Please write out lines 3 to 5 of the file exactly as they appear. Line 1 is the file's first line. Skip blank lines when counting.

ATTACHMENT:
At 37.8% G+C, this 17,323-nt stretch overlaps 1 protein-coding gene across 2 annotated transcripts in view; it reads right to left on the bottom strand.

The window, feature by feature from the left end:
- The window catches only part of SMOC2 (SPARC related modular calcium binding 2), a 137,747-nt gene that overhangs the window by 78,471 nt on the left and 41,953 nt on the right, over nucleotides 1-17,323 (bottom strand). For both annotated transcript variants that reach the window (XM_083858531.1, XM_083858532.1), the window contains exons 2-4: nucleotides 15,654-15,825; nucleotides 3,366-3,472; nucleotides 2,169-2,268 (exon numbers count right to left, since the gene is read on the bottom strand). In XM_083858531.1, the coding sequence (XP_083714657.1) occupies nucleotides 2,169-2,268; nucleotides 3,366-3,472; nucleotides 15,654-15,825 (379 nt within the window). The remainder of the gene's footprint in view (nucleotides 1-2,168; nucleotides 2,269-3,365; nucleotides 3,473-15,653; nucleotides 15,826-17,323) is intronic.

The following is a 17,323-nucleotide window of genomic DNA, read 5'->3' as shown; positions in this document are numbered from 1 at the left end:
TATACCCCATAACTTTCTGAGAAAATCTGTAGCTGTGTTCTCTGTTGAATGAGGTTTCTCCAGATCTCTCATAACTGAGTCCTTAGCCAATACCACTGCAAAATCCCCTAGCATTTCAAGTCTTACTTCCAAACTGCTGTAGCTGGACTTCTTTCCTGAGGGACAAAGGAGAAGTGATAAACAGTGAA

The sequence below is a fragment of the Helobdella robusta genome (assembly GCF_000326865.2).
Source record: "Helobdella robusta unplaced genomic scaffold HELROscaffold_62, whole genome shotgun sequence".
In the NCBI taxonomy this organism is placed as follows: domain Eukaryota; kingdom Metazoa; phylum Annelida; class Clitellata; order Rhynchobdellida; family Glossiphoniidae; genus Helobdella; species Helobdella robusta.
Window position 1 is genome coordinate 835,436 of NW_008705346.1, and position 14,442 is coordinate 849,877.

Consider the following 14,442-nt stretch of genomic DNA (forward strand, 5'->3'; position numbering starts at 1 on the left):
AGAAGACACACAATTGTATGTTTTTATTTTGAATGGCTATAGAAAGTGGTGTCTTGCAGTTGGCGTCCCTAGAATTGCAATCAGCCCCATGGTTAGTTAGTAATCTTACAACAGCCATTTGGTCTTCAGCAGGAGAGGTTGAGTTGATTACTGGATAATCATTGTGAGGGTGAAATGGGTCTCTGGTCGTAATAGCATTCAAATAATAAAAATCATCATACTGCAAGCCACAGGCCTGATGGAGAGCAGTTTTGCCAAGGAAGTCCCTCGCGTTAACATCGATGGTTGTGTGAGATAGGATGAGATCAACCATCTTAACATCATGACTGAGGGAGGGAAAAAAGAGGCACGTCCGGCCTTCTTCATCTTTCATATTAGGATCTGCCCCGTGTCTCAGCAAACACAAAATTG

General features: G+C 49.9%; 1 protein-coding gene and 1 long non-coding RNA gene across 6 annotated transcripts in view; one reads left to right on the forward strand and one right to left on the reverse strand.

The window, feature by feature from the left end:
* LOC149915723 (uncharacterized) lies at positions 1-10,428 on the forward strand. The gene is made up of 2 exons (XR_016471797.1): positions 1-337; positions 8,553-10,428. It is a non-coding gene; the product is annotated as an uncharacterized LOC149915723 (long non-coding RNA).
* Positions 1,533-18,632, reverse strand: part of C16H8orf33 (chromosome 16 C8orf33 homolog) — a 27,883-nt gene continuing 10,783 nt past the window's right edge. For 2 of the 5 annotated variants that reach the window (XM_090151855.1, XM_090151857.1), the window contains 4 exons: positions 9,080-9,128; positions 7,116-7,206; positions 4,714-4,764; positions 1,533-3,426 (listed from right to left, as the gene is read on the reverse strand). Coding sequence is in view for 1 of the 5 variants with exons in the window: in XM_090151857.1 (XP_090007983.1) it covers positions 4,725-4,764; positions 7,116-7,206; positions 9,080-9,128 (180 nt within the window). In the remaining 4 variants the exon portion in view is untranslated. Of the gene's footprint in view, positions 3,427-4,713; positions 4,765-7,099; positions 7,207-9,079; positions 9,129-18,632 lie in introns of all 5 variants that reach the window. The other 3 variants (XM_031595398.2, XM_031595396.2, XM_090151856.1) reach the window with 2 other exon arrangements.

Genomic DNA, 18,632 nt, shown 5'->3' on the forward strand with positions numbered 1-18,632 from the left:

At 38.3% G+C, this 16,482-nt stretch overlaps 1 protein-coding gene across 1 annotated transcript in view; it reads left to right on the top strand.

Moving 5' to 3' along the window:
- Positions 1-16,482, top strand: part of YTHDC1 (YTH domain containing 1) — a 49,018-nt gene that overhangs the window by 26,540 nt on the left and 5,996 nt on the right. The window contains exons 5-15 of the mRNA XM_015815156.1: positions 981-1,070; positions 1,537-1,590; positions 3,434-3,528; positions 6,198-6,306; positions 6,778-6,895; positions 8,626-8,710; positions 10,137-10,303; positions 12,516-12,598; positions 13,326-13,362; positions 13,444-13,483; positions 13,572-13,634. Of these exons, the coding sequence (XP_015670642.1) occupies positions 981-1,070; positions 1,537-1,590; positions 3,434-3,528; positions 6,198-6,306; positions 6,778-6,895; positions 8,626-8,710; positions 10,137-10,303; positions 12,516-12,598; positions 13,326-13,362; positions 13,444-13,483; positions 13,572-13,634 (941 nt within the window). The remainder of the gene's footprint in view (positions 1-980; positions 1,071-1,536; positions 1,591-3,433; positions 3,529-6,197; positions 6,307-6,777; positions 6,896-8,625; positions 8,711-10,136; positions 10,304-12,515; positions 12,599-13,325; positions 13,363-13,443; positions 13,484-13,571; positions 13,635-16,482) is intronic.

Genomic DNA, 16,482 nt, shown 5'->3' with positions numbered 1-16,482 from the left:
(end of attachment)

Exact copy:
- The window catches only part of SMOC2 (SPARC related modular calcium binding 2), a 137,747-nt gene that overhangs the window by 78,471 nt on the left and 41,953 nt on the right, over nucleotides 1-17,323 (bottom strand). For both annotated transcript variants that reach the window (XM_083858531.1, XM_083858532.1), the window contains exons 2-4: nucleotides 15,654-15,825; nucleotides 3,366-3,472; nucleotides 2,169-2,268 (exon numbers count right to left, since the gene is read on the bottom strand). In XM_083858531.1, the coding sequence (XP_083714657.1) occupies nucleotides 2,169-2,268; nucleotides 3,366-3,472; nucleotides 15,654-15,825 (379 nt within the window). The remainder of the gene's footprint in view (nucleotides 1-2,168; nucleotides 2,269-3,365; nucleotides 3,473-15,653; nucleotides 15,826-17,323) is intronic.

The following is a 17,323-nucleotide window of genomic DNA, read 5'->3' as shown; positions in this document are numbered from 1 at the left end:
TATACCCCATAACTTTCTGAGAAAATCTGTAGCTGTGTTCTCTGTTGAATGAGGTTTCTCCAGATCTCTCATAACTGAGTCCTTAGCCAATACCACTGCAAAATCCCCTAGCATTTCAAGTCTTACTTCCAAACTGCTGTAGCTGGACTTCTTTCCTGAGGGACAAAGGAGAAGTGATAAACAGTGAA